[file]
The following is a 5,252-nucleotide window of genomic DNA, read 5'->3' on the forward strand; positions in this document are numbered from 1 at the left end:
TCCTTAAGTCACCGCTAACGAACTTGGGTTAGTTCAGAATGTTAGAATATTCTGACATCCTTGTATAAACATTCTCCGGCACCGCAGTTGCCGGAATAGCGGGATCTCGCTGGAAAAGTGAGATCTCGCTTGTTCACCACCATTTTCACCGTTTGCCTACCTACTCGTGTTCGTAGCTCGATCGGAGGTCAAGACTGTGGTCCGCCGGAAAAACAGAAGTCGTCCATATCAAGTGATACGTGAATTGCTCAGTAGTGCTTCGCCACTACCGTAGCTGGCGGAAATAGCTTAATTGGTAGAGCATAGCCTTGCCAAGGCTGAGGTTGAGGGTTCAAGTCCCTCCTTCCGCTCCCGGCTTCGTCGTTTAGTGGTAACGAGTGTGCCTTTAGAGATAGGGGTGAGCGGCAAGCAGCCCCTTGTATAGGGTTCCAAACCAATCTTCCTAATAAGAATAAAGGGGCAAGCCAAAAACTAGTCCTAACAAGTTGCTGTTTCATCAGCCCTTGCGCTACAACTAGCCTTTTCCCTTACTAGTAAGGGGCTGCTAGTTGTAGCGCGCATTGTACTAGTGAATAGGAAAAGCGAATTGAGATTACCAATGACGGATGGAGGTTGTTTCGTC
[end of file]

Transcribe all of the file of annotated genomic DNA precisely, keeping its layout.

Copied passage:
The following is a 5,252-nucleotide window of genomic DNA, read 5'->3' on the forward strand; positions in this document are numbered from 1 at the left end:
TCCTTAAGTCACCGCTAACGAACTTGGGTTAGTTCAGAATGTTAGAATATTCTGACATCCTTGTATAAACATTCTCCGGCACCGCAGTTGCCGGAATAGCGGGATCTCGCTGGAAAAGTGAGATCTCGCTTGTTCACCACCATTTTCACCGTTTGCCTACCTACTCGTGTTCGTAGCTCGATCGGAGGTCAAGACTGTGGTCCGCCGGAAAAACAGAAGTCGTCCATATCAAGTGATACGTGAATTGCTCAGTAGTGCTTCGCCACTACCGTAGCTGGCGGAAATAGCTTAATTGGTAGAGCATAGCCTTGCCAAGGCTGAGGTTGAGGGTTCAAGTCCCTCCTTCCGCTCCCGGCTTCGTCGTTTAGTGGTAACGAGTGTGCCTTTAGAGATAGGGGTGAGCGGCAAGCAGCCCCTTGTATAGGGTTCCAAACCAATCTTCCTAATAAGAATAAAGGGGCAAGCCAAAAACTAGTCCTAACAAGTTGCTGTTTCATCAGCCCTTGCGCTACAACTAGCCTTTTCCCTTACTAGTAAGGGGCTGCTAGTTGTAGCGCGCATTGTACTAGTGAATAGGAAAAGCGAATTGAGATTACCAATGACGGATGGAGGTTGTTTCGTC